The boys were identified by numbers on the left arm. A yellow number one identified the 1st class - sentenced to more than three months, a two denoted a sentence of between fourteen days and three months (2nd class), while 3rd class inmates (fourteen days or less) bore no number. A badge was worn for a sentence of two years or more, a yellow ring around the arm denoted penal servitude and a yellow waistcoat collar committal for larceny or felony. Also worn, often proudly, was a red number revealing how many times they had been imprisoned before - one fourteen year-old as many as seventeen.
The boys were awakened by a gun fired at 6.25am. Then followed a communal wash in cold water, Chapel and breakfast of oatmeal gruel (porridge), bread and water, the basic diet at all three meals. Most then worked at oakum picking (unravelling rope for use in caulking the seams of vessels). Other work consisted of mending clothes and shoes, carpentry and gardening. An hour was spent in exercise and another in the school-room. At midday dinner the 2nd class prisoners received tinned cold meat (beef or mutton) with potatoes twice a week and oxhead, barley and vegetable soup twice a week, while the 1st class received this superior diet (and cocoa at breakfast) six days out of the seven. Lock-up was at 6pm.
Most were in for theft, over a third for picking pockets. As one boy put it "I seem to like thieving". But others were there for knocking at doors and running away, an eight year-old had been sentenced to fourteen days and a flogging for taking some half-dozen plums from an orchard, and boys aged ten and eleven were here for spinning a top!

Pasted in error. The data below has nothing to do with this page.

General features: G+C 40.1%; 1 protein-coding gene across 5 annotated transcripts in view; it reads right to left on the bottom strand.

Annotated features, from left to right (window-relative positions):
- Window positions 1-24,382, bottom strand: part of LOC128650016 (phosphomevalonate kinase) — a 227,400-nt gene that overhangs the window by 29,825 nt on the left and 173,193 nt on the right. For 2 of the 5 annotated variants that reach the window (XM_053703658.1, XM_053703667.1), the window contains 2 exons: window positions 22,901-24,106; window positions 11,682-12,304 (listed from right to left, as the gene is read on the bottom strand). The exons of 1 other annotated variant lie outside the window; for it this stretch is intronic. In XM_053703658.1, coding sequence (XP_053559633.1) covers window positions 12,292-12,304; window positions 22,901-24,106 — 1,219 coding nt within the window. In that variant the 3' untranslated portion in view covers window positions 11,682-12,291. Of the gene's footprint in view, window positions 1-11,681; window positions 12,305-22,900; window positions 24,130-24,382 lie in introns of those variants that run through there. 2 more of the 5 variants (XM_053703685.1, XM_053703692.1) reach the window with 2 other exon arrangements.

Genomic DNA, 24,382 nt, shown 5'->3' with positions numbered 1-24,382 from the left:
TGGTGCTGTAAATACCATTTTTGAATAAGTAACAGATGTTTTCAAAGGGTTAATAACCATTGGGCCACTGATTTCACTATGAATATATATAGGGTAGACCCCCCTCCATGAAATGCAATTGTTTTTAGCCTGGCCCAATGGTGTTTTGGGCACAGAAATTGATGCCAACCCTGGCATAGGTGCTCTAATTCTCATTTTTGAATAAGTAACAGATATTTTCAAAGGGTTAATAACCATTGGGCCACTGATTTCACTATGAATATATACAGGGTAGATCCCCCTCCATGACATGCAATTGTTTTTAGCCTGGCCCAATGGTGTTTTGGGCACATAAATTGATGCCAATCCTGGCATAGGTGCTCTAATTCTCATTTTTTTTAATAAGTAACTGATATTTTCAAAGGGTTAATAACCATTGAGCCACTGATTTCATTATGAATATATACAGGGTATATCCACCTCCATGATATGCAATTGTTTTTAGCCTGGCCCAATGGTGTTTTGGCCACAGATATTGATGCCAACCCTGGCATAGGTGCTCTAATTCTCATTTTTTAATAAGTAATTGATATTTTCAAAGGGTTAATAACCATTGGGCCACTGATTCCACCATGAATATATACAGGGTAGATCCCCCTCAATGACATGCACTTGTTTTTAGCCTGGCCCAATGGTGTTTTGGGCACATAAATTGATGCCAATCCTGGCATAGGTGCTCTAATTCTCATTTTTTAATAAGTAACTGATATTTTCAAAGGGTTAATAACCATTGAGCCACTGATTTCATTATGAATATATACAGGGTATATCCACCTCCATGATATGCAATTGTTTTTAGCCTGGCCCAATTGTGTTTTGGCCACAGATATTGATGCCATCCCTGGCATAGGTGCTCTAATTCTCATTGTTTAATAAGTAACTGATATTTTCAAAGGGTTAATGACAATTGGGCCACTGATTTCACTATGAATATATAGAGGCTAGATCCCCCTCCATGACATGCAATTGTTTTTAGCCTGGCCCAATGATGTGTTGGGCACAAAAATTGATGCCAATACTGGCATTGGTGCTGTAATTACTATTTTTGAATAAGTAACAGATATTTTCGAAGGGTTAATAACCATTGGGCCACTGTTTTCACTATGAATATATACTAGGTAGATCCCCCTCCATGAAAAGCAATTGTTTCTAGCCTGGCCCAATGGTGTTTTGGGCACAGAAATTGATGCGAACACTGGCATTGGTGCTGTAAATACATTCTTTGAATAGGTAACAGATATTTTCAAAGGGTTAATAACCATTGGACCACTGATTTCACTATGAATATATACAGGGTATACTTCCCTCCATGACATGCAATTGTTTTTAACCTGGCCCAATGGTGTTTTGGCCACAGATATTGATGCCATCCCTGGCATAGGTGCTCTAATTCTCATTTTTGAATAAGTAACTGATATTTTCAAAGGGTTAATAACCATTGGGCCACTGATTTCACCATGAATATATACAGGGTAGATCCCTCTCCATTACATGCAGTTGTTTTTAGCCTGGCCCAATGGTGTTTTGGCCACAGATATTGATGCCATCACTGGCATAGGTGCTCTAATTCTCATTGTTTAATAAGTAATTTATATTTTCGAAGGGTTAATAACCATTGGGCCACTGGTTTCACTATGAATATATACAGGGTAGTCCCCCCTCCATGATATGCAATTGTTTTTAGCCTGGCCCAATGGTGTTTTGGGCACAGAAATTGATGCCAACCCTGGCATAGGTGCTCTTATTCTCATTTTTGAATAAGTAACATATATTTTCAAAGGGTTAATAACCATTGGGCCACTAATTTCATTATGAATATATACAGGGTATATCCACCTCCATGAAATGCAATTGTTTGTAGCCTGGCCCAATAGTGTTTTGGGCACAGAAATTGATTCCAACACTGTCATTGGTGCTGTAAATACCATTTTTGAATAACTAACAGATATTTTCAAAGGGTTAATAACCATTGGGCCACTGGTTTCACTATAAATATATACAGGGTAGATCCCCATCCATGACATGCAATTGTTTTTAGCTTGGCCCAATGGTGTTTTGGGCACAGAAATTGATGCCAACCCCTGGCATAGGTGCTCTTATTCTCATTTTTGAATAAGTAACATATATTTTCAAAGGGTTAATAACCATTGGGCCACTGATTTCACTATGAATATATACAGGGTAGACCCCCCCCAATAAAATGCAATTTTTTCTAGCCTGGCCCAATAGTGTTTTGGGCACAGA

Nearly half were recommittals (against 25% nationally). One youth was suspected of throwing stones at a street lamp just to get a month’s shelter. Many were fending for themselves on the streets of London. They looked on the prison as a place where they would at least be given shelter, food and warm clothing. Indeed Mayhew was prevented from using a drawing of the boys at breakfast as it would have made the place seem far too comfortable!
Mayhew described the part of the prison occupied by the women in less detail. They wore close white caps with deep frills and loose blue and white spotted dresses. They carried the same identifying numbers as the boys and, like them, longer term prisoners received the better diet. Over half were recommittals, many for non-payment of fines. One girl of eight had been sentenced to three months for stealing a pair of boots. When asked why she replied "I hadn’t got none of my own". Besides oakum picking, there was straw plaiting, knitting and laundry work. There were two school-rooms, one of them for girls of up to sixteen, and a nursery where those with young children could look after them when not working.
So why did Tothill Fields Prison, well-built and well-run, close after less than fifty years. Two reasons, I think. Firstly it was not an effective deterrent. Recommittals were twice the number elsewhere and some seemed happy to return. The regime was strict rather than harsh and those released often went out into a harsher and less secure world. The prison was enlightened and enlightenment can be expensive. The cost per prisoner at Tothill was a third more than at Coldbath Fields House of Correction, Clerkenwell. But if the prison had not been built where and when it was, or if, perhaps, its regime had been harsher and more cost effective, Westminster Cathedral would not stand where it does today.
With acknowledgments to Henry Mayhew’s "Criminal Prisons of London", published Griffin 1862 and Westminster Libraries.
First published in Oremus, the magazine of Westminster Cathedral November 2001.